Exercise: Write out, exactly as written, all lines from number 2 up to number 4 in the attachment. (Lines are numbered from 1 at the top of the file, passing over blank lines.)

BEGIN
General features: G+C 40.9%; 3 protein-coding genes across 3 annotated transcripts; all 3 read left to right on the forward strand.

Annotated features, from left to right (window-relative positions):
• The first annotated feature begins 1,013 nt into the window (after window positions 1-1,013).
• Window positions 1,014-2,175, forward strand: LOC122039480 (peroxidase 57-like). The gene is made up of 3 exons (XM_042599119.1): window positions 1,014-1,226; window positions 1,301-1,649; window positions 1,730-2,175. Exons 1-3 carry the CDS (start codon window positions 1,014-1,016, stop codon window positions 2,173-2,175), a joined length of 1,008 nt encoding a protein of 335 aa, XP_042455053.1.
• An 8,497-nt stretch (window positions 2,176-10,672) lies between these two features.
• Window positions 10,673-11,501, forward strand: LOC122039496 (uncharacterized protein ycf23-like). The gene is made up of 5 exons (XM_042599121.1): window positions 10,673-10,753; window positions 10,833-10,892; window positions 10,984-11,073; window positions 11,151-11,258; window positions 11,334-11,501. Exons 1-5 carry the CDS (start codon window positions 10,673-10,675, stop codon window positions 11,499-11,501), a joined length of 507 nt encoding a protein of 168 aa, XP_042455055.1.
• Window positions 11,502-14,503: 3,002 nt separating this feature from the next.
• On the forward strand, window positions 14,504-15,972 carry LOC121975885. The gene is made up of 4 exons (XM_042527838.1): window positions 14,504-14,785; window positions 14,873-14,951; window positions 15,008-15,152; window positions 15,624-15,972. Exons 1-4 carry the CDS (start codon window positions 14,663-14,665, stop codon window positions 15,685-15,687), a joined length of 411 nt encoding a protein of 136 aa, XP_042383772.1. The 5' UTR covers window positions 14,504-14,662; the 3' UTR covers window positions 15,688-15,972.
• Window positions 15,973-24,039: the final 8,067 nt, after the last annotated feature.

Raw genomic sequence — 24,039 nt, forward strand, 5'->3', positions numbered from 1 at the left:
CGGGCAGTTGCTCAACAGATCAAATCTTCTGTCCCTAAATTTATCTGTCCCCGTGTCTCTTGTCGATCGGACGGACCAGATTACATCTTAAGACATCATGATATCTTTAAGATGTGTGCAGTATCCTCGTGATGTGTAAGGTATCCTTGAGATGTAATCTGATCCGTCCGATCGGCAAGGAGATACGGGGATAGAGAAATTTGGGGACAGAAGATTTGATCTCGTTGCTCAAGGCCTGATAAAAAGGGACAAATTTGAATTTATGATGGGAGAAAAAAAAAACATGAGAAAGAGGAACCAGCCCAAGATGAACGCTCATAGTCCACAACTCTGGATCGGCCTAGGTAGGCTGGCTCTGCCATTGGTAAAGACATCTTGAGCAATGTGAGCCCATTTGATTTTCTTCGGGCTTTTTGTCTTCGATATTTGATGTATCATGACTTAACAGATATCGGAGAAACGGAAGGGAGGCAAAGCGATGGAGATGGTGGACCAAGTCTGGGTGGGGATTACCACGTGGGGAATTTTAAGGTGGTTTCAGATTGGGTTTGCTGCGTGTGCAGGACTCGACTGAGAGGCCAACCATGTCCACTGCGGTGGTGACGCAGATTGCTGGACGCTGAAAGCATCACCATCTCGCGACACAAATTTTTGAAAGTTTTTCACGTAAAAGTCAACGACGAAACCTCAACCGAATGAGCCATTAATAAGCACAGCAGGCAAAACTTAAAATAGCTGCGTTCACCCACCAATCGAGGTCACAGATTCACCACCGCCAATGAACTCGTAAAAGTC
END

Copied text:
Annotated features, from left to right (window-relative positions):
• The first annotated feature begins 1,013 nt into the window (after window positions 1-1,013).
• Window positions 1,014-2,175, forward strand: LOC122039480 (peroxidase 57-like). The gene is made up of 3 exons (XM_042599119.1): window positions 1,014-1,226; window positions 1,301-1,649; window positions 1,730-2,175. Exons 1-3 carry the CDS (start codon window positions 1,014-1,016, stop codon window positions 2,173-2,175), a joined length of 1,008 nt encoding a protein of 335 aa, XP_042455053.1.